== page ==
How To Check Bow Strings For Damage

Your bow needs simple maintenance to keep it performing at its best.  Whether it’s a recurve, compound or crossbow you’re string is going to need checked.  That’s easier said than done if you’re a beginner with a bow.  So how do you know when to replace your bow string?

When Do You Replace a Bow String?

With regular maintenance bow strings shouldn’t need to be replaced frequently.  Even competitive shooters that practice every day will only need to replace their string every couple years.  The most important thing to do is lube up your string regularly to get the longest life out of your bow strings.

How to Extend The Life of Your Strings

The easiest way to extend the life of your strings is to wax them frequently. I like to wax my strings every time I bring out my bow.  I prefer to use the Allen Archery Bow String Wax, but just about any wax will work.  I’ve never heard of strings getting damaged by excess wax so wax them more than you think you need to.

Waxing your bow is easy and should only take a few minutes from start to finish. Simply wax all of your exposed strings with your wax stack and rub it in for a couple seconds using your fingers or a leather glove. Then I normally spray little bit of oil on my cams, rail and anywhere else that needs a touch of love.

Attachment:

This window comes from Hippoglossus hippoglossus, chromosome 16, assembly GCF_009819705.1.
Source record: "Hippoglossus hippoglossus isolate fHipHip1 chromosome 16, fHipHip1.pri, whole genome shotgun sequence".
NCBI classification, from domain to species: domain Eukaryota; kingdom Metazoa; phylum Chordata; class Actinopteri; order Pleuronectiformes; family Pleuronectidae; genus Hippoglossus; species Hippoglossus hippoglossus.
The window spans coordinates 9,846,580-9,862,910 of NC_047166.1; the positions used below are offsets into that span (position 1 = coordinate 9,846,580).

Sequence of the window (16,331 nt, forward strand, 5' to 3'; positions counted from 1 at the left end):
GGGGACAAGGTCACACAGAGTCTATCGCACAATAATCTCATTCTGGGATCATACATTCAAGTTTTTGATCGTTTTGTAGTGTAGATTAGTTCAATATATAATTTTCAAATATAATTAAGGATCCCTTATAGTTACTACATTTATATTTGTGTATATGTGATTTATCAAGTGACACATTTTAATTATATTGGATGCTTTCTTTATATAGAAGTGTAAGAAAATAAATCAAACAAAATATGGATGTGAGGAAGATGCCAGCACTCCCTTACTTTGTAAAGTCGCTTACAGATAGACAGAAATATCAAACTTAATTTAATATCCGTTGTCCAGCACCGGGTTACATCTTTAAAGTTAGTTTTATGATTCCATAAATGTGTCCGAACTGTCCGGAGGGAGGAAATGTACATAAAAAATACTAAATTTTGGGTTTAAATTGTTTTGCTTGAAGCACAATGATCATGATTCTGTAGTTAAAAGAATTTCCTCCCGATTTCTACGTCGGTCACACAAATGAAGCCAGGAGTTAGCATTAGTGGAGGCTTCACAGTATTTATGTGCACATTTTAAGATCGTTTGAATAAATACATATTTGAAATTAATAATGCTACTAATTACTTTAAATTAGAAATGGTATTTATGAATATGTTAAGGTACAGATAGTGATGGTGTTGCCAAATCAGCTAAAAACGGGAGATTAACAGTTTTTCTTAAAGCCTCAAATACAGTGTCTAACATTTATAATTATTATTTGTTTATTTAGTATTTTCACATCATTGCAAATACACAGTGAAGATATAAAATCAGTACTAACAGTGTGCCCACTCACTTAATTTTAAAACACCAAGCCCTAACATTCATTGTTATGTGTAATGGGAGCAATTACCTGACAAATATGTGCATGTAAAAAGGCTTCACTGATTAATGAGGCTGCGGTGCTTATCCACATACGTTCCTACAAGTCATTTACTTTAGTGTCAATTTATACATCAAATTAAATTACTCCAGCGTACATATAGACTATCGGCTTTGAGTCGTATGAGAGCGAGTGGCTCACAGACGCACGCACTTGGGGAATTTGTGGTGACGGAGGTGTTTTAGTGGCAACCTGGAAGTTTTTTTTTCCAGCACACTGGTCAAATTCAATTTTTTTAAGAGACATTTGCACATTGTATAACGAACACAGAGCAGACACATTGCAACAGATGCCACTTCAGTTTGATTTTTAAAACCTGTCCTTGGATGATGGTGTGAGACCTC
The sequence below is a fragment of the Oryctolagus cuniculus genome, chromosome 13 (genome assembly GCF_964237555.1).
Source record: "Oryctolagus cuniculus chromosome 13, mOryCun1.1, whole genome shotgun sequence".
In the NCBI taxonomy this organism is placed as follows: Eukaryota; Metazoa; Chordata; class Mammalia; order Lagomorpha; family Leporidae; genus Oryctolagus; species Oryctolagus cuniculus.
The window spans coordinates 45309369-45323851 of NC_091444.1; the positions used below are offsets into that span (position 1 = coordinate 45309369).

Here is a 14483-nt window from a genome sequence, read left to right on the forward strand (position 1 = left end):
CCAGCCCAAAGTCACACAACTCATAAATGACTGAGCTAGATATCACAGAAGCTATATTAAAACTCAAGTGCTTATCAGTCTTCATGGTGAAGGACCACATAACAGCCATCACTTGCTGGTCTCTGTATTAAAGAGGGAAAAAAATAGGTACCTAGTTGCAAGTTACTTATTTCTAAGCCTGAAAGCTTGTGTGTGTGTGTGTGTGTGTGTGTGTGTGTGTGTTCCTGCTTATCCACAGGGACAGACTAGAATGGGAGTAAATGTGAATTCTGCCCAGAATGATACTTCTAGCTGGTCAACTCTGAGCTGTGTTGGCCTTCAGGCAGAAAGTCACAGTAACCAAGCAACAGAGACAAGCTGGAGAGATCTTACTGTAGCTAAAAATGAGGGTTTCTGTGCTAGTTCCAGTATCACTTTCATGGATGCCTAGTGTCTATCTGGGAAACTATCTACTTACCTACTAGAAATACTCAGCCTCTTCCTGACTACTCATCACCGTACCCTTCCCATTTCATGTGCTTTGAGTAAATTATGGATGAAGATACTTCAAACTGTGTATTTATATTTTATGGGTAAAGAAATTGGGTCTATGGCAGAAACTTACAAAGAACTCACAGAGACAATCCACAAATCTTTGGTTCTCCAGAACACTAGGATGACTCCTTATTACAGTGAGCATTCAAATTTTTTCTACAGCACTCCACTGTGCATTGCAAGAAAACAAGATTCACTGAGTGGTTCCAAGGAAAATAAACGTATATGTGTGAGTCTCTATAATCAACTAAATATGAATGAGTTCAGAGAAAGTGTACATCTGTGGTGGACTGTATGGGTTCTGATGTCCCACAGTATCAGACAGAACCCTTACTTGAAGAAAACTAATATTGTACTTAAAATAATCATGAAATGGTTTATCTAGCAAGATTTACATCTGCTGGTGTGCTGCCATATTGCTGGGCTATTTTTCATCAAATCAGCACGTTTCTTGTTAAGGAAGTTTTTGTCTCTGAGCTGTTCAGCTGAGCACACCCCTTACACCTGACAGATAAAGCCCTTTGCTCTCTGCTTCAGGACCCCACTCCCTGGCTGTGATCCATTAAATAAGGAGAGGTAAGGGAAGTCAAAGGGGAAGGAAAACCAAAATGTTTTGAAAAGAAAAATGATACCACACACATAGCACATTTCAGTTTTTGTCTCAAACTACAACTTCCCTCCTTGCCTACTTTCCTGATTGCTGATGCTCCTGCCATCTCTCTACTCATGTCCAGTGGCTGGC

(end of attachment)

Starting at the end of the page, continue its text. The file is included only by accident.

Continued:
When to Evaluate Your Strings

If you’re a bow hunter you’re going to need to evaluate your bow strings every year.  Even if your strings went into storage pristine you never know what storage can do to them.  Throughout the off season strings can get damaged through any number of ways.

Signs Your Bow Strings Need Replaced

Strings can last for years, but you need to be vigilant to catch them before they fail. If you notice any signs of damage pull your strings immediately and get them replaced. The following signs mean your string should be replaced immediately.

  1. Fraying:  Fraying is going to be your number one sign of string damage. Fraying comes naturally just from the regular breakdown of your strings. You can delay fraying by religiously using wax and taking care of your bow in the field. Any little snag has the potential to do damage to your strings.
  2. Look For Separations:  Check your bow for any type of separations in your string. Your center serving is probably going to be the one to go out first, but you should also check your cams. To reduce the likelihood of separation you’re going to want to use a d loop on your center serving. The video below will help you tie a D-Loop on your bow.  If your strings look good, but your servings look bad you can just replace the servings and get a couple more years out of your strings.
  3. Bends in Your String:  Look for signs of bands in your string that could signify underlying damage. Wavy almost snake like strings could mean that the inside strands are damaged.
  4. Knicked Strands:  It doesn’t matter if you have one damaged strand or many you’re going to have to replace your strings. Strings could get knicked by any number of causes, but they seriously undermine the integrity of your bowstring. Even if you’ve only broke 1 or 2 strands the string is going to stretch over time causing further damage.  They could have been caught on a broadhead, throrny brush or just the edge of your car door. There’s a million ways your bowstrings could get damaged.